Using exception handling, we can now modify our recursion_depth example from the previous chapter so that it stops when it reaches the maximum recursion depth allowed:

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def recursion_depth(number):
    print("Recursion depth number", number)
    try:
        recursion_depth(number + 1)
    except:
        print("I cannot go any deeper into this wormhole.")

recursion_depth(0)

Run this version and observe the results.

The finally clause of the try statement

A common programming pattern is to grab a resource of some kind — e.g. we create a window for turtles to draw on, or we dial up a connection to our internet service provider, or we may open a file for writing. Then we perform some computation which may raise an exception, or may work without any problems.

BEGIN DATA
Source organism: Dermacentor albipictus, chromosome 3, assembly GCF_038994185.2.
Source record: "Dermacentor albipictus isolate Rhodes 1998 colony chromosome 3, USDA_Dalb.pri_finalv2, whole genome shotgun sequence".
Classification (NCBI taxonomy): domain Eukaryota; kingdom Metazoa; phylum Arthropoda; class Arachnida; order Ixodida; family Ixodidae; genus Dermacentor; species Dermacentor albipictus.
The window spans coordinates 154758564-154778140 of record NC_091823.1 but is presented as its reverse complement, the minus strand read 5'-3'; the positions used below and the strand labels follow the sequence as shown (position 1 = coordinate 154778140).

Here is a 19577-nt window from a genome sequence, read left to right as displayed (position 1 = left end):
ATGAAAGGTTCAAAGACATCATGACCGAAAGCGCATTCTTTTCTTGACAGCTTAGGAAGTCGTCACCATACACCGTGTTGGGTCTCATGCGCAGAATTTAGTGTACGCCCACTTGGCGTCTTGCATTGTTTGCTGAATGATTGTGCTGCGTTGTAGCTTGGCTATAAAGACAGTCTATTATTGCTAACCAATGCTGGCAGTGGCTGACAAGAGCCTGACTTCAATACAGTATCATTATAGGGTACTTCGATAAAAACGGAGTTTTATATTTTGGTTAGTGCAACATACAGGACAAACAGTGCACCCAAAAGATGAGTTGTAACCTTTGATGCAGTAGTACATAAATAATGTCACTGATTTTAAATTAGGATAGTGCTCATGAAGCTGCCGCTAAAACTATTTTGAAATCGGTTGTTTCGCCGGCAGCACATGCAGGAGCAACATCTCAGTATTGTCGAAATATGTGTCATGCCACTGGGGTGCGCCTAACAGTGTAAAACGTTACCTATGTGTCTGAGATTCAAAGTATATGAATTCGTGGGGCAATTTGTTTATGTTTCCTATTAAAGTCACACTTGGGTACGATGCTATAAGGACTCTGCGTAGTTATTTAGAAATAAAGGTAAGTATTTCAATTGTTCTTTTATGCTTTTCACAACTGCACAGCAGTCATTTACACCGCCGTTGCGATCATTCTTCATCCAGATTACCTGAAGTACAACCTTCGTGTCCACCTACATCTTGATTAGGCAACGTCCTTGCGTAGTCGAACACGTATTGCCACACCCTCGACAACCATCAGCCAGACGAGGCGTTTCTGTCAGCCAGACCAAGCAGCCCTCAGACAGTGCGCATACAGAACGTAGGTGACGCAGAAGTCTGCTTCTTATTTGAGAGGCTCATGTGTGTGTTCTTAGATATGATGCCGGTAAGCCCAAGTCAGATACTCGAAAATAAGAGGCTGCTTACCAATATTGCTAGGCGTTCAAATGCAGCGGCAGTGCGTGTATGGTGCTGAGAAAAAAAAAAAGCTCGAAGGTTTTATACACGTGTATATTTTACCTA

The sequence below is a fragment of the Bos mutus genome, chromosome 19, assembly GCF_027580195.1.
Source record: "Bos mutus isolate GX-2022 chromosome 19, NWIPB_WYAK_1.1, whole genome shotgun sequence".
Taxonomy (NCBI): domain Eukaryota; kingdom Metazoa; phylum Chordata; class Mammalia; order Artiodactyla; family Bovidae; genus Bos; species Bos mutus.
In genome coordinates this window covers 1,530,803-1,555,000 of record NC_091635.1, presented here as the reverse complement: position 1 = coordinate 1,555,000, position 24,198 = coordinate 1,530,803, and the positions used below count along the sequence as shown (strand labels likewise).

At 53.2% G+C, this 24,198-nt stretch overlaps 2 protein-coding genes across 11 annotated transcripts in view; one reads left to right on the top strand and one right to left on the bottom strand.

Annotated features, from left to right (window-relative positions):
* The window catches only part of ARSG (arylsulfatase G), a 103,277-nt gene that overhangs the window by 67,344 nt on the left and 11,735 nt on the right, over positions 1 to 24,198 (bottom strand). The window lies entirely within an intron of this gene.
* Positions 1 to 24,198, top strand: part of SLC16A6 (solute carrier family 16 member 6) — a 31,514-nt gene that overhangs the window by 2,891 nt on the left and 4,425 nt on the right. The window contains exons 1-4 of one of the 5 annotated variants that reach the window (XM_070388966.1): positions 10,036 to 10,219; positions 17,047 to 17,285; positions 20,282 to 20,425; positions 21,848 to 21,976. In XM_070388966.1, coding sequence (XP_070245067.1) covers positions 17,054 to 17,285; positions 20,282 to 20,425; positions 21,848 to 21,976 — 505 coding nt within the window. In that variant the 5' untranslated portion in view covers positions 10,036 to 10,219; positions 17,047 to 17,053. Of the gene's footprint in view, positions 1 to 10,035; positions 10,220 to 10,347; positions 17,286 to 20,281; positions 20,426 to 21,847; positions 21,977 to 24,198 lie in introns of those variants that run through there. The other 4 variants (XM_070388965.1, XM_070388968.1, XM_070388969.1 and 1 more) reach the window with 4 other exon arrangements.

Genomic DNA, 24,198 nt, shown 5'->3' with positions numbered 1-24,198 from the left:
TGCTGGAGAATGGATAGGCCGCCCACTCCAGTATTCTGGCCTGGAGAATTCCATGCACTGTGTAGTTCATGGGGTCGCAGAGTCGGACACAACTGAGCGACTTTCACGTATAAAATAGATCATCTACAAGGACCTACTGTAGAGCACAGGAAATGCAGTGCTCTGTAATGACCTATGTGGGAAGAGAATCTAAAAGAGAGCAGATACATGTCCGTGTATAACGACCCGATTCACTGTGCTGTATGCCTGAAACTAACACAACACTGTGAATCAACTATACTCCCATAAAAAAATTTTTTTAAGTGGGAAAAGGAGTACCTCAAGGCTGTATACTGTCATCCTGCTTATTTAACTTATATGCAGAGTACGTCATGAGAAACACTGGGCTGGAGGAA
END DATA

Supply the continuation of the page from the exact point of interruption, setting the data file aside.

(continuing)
Whatever happens, we want to “clean up” the resources we grabbed — e.g. close the window, disconnect our dial-up connection, or close the file. The finally clause of the try statement is the way to do just this. Consider this (somewhat contrived) example:

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import turtle
import time

def show_poly():
    try:
        win = turtle.Screen()   # Grab/create a resource, e.g. a window
        tess = turtle.Turtle()

        # This dialog could be cancelled,
        #   or the conversion to int might fail, or n might be zero.
        n = int(input("How many sides do you want in your polygon?"))
        angle = 360 / n